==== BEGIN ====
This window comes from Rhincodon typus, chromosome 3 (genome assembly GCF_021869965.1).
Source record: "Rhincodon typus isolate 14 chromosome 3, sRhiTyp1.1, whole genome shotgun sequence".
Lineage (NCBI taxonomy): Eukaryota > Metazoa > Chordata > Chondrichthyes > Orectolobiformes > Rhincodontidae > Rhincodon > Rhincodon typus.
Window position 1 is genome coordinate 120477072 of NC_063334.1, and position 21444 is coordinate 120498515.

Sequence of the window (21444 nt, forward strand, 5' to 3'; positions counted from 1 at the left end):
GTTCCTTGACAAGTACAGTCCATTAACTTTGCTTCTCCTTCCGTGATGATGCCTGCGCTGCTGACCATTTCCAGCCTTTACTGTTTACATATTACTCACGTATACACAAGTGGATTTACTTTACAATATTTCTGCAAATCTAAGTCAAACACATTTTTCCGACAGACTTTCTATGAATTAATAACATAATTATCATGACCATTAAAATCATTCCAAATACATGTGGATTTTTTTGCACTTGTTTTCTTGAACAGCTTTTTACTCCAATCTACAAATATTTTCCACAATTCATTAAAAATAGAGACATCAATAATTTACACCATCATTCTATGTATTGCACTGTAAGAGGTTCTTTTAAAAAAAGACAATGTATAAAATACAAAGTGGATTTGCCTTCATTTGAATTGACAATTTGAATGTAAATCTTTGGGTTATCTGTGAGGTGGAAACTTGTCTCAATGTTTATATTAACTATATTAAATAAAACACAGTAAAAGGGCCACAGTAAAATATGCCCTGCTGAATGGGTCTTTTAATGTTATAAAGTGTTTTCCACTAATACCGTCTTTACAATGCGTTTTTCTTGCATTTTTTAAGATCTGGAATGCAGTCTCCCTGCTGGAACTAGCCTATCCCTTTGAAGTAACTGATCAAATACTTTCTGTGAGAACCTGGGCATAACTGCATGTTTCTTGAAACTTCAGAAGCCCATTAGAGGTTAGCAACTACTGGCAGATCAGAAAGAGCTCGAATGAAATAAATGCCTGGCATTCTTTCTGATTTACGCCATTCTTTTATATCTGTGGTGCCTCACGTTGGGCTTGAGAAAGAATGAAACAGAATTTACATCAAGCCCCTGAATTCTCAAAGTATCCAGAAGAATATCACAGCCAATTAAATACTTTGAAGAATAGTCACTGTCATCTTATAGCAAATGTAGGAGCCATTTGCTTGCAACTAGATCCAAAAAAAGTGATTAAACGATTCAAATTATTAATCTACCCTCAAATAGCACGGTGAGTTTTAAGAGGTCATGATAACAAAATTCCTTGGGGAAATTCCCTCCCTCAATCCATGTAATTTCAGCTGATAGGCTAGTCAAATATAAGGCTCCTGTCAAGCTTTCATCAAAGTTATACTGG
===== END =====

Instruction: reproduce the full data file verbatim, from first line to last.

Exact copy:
This window comes from Rhincodon typus, chromosome 3 (genome assembly GCF_021869965.1).
Source record: "Rhincodon typus isolate 14 chromosome 3, sRhiTyp1.1, whole genome shotgun sequence".
Lineage (NCBI taxonomy): Eukaryota > Metazoa > Chordata > Chondrichthyes > Orectolobiformes > Rhincodontidae > Rhincodon > Rhincodon typus.
Window position 1 is genome coordinate 120477072 of NC_063334.1, and position 21444 is coordinate 120498515.

Sequence of the window (21444 nt, forward strand, 5' to 3'; positions counted from 1 at the left end):
GTTCCTTGACAAGTACAGTCCATTAACTTTGCTTCTCCTTCCGTGATGATGCCTGCGCTGCTGACCATTTCCAGCCTTTACTGTTTACATATTACTCACGTATACACAAGTGGATTTACTTTACAATATTTCTGCAAATCTAAGTCAAACACATTTTTCCGACAGACTTTCTATGAATTAATAACATAATTATCATGACCATTAAAATCATTCCAAATACATGTGGATTTTTTTGCACTTGTTTTCTTGAACAGCTTTTTACTCCAATCTACAAATATTTTCCACAATTCATTAAAAATAGAGACATCAATAATTTACACCATCATTCTATGTATTGCACTGTAAGAGGTTCTTTTAAAAAAAGACAATGTATAAAATACAAAGTGGATTTGCCTTCATTTGAATTGACAATTTGAATGTAAATCTTTGGGTTATCTGTGAGGTGGAAACTTGTCTCAATGTTTATATTAACTATATTAAATAAAACACAGTAAAAGGGCCACAGTAAAATATGCCCTGCTGAATGGGTCTTTTAATGTTATAAAGTGTTTTCCACTAATACCGTCTTTACAATGCGTTTTTCTTGCATTTTTTAAGATCTGGAATGCAGTCTCCCTGCTGGAACTAGCCTATCCCTTTGAAGTAACTGATCAAATACTTTCTGTGAGAACCTGGGCATAACTGCATGTTTCTTGAAACTTCAGAAGCCCATTAGAGGTTAGCAACTACTGGCAGATCAGAAAGAGCTCGAATGAAATAAATGCCTGGCATTCTTTCTGATTTACGCCATTCTTTTATATCTGTGGTGCCTCACGTTGGGCTTGAGAAAGAATGAAACAGAATTTACATCAAGCCCCTGAATTCTCAAAGTATCCAGAAGAATATCACAGCCAATTAAATACTTTGAAGAATAGTCACTGTCATCTTATAGCAAATGTAGGAGCCATTTGCTTGCAACTAGATCCAAAAAAAGTGATTAAACGATTCAAATTATTAATCTACCCTCAAATAGCACGGTGAGTTTTAAGAGGTCATGATAACAAAATTCCTTGGGGAAATTCCCTCCCTCAATCCATGTAATTTCAGCTGATAGGCTAGTCAAATATAAGGCTCCTGTCAAGCTTTCATCAAAGTTATACTGG